George Washington Papers

To George Washington from Major General Charles Lee, 1 July 1776

From Major General Charles Lee

Charlestown—July the 1st 1776

My Dr General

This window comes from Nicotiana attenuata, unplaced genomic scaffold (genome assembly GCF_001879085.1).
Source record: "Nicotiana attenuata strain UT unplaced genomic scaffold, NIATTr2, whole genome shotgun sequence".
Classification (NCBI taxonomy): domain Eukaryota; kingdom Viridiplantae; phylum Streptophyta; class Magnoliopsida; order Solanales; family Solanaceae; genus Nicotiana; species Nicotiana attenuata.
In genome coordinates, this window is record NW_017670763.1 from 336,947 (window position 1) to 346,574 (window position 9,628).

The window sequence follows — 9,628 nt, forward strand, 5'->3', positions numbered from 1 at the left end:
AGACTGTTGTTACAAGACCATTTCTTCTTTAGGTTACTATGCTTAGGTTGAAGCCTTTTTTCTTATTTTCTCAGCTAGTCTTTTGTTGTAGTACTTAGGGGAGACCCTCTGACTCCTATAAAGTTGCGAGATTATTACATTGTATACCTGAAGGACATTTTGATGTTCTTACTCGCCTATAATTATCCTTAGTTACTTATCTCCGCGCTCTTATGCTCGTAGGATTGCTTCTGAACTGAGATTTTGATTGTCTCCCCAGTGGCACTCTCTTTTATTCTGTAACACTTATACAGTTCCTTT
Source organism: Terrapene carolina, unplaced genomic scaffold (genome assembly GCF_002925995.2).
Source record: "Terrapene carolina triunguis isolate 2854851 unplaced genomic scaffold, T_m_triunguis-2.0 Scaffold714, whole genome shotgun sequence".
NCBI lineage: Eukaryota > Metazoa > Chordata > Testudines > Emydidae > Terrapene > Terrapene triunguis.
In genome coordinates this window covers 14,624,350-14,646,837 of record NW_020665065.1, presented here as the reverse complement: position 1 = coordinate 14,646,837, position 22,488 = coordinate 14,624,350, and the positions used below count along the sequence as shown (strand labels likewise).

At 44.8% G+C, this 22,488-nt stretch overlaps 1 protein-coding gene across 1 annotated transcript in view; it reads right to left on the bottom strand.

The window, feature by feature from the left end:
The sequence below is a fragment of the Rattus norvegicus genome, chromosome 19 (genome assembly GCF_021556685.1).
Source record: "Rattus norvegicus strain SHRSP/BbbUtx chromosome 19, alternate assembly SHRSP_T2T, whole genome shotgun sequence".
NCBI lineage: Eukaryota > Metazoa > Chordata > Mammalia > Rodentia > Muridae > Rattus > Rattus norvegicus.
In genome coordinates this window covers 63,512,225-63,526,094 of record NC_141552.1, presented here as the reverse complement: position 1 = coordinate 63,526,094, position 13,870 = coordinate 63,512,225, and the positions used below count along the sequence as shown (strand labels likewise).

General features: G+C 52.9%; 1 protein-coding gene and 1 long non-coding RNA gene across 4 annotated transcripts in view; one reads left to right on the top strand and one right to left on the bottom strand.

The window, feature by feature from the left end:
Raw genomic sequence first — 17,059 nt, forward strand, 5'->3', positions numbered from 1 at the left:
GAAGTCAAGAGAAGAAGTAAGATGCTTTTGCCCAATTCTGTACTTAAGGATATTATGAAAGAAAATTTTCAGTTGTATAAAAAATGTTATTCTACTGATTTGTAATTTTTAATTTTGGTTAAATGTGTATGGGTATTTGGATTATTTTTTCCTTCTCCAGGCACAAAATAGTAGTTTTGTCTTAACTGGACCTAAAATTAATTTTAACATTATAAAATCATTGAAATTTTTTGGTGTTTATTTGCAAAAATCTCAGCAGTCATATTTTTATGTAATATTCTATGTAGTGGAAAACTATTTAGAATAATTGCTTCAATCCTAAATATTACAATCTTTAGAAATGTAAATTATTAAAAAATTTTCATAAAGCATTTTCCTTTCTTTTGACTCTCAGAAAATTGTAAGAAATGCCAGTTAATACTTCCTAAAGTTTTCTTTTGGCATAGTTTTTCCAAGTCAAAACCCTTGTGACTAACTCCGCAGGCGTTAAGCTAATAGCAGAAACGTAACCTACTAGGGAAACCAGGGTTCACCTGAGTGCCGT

I have the happiness to congratulate You on a very signal success (if I may not call it a victory) which We have gain’d over the mercernary Instruments of the British Tyrant—I shall not trouble you with a detail of their manœuvres or delays—but defer it to another time when I have more leisure to write and you to attend—let it suffice that having lost an opportunity (such as I hope will never again present itself) of taking the Town which on my arrival was utterly defenceless, The Commodore thought proper on Fryday last with his whole Squadron consisting of two fifty’s[,] six Frigates and a Bomb (the rates of which You will see in the inclosd list) to attack our Fort on Sullivan’s Island1—They drop’d their anchors about eleven in the forenoon at the distance of three or four hundred yards before the Front Battery—I was myself at this time in a Boat endeavouring to make the Island, but the wind and tide being violently against us drove us on the main—They immediately commenc’d the most furious fire that I ever heard or saw—I confess I was in pain from the little confidence I repos’d in our Troops—the Officers being all Boys, and the Men raw recruits—what augmented my anxiety was that We had no bridge finish’d of retreat or communication and the Creek or Cove which seperates it from the Continent is near a mile wide—I had receiv’d likewise intelligence that their land troops intended at the same time to land and assault—I never in my life felt myself so uneasy—and what added to my uneasiness was that I knew our stock of ammunition was miserably low—I had once thoughts of ordering the Commanding Officer to spike his Guns and when his ammunition was spent to retreat with as little loss as possible—however I thought proper previous to send to Town for a fresh supply, if it cou’d possibly be procured and order’d my Aid de Camp Mr Byrd who is (a lad of magnanimous Courage) to pass over in a small Canoe and report the state of the spirit of the Garrison—if it had been low, I shou’d have abandon’d all thoughts of defence—his report was flattering—I then determin’d to maintain the Post at all risks—and pass’d the Creek or Cove in a small boat in order to animate the Garrison in propria persona—but I found They had no occasion for such encouragement—They were pleas’d with my visit, and assur’d me They never wou’d abandon the Post but with their lives—the cool courage They display’d astonish’d and enraptur’d me—for I do assure You, My Dr General, I never experienc’d a hotter fire—twelve full hours it was continued without intermission The noble Fellows who were mortally wounded conjur’d their Brethren never to abandon the Standard of liberty—Those who lost their limbs deserted not their Posts—upon the whole They acted like Romans in the third Century—however our works were so good and solid that We lost but few—only ten kill’d on the Spot—and twenty two wounded—seven of whom lost their legs or arms—the loss of the Enemy, as you will perceive by the inclos’d list was very great2—as I send a detail to the Congress I shall not trouble you with a duplicate3—but before I finish, You must suffer me to recommend to your esteem Friendship and Patronage my two young Aid de Camps Byrd and Morris whose good sense integrity activity and valour promise to their Country a most fruitfull crop of essential services—Mr Jenifer of Maryland a Gentleman of fortune and not of the age when the blood of Men flows heroically, has shewn not less spirit than these Youngsters—I may venture to recommend in these high terms because the tryal was severe.4